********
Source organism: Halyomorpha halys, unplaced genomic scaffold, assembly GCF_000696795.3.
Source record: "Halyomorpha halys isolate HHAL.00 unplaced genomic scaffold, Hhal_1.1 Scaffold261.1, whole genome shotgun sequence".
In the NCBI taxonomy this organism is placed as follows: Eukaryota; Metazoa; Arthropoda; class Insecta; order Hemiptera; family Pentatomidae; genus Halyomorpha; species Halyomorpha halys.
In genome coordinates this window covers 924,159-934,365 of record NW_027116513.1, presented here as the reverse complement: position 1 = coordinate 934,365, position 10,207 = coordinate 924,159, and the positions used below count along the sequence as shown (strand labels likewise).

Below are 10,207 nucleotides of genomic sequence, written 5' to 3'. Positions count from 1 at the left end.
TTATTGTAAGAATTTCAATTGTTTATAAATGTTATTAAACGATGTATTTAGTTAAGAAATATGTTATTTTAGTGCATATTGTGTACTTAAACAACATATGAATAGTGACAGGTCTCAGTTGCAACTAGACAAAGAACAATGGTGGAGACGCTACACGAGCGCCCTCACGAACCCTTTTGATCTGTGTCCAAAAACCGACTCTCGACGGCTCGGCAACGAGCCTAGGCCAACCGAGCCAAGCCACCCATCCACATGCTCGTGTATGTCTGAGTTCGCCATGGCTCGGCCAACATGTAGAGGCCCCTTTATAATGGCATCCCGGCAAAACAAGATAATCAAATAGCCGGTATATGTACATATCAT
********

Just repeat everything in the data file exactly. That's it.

Source organism: Halyomorpha halys, unplaced genomic scaffold, assembly GCF_000696795.3.
Source record: "Halyomorpha halys isolate HHAL.00 unplaced genomic scaffold, Hhal_1.1 Scaffold261.1, whole genome shotgun sequence".
In the NCBI taxonomy this organism is placed as follows: Eukaryota; Metazoa; Arthropoda; class Insecta; order Hemiptera; family Pentatomidae; genus Halyomorpha; species Halyomorpha halys.
In genome coordinates this window covers 924,159-934,365 of record NW_027116513.1, presented here as the reverse complement: position 1 = coordinate 934,365, position 10,207 = coordinate 924,159, and the positions used below count along the sequence as shown (strand labels likewise).

Below are 10,207 nucleotides of genomic sequence, written 5' to 3'. Positions count from 1 at the left end.
TTATTGTAAGAATTTCAATTGTTTATAAATGTTATTAAACGATGTATTTAGTTAAGAAATATGTTATTTTAGTGCATATTGTGTACTTAAACAACATATGAATAGTGACAGGTCTCAGTTGCAACTAGACAAAGAACAATGGTGGAGACGCTACACGAGCGCCCTCACGAACCCTTTTGATCTGTGTCCAAAAACCGACTCTCGACGGCTCGGCAACGAGCCTAGGCCAACCGAGCCAAGCCACCCATCCACATGCTCGTGTATGTCTGAGTTCGCCATGGCTCGGCCAACATGTAGAGGCCCCTTTATAATGGCATCCCGGCAAAACAAGATAATCAAATAGCCGGTATATGTACATATCAT